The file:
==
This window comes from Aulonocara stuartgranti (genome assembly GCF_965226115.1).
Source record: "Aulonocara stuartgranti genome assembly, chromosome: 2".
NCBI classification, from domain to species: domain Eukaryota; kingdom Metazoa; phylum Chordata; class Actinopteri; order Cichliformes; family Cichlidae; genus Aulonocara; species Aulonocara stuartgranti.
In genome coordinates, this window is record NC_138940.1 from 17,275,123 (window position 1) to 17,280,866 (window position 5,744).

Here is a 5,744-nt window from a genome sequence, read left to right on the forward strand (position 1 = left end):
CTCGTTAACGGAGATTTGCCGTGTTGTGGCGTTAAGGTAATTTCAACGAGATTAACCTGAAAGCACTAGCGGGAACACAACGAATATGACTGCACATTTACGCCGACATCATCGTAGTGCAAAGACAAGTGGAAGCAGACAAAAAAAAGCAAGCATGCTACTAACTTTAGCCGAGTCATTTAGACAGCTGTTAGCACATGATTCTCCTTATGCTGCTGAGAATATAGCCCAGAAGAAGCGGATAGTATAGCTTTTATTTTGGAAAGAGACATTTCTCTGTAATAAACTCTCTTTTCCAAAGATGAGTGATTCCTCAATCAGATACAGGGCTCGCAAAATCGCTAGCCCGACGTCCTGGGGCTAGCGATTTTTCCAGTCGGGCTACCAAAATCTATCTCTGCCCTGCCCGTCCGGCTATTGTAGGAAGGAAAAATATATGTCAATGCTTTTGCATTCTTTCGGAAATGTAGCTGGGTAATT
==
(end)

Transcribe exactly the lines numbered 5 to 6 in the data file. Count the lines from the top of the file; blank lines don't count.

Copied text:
Here is a 5,744-nt window from a genome sequence, read left to right on the forward strand (position 1 = left end):
CTCGTTAACGGAGATTTGCCGTGTTGTGGCGTTAAGGTAATTTCAACGAGATTAACCTGAAAGCACTAGCGGGAACACAACGAATATGACTGCACATTTACGCCGACATCATCGTAGTGCAAAGACAAGTGGAAGCAGACAAAAAAAAGCAAGCATGCTACTAACTTTAGCCGAGTCATTTAGACAGCTGTTAGCACATGATTCTCCTTATGCTGCTGAGAATATAGCCCAGAAGAAGCGGATAGTATAGCTTTTATTTTGGAAAGAGACATTTCTCTGTAATAAACTCTCTTTTCCAAAGATGAGTGATTCCTCAATCAGATACAGGGCTCGCAAAATCGCTAGCCCGACGTCCTGGGGCTAGCGATTTTTCCAGTCGGGCTACCAAAATCTATCTCTGCCCTGCCCGTCCGGCTATTGTAGGAAGGAAAAATATATGTCAATGCTTTTGCATTCTTTCGGAAATGTAGCTGGGTAATT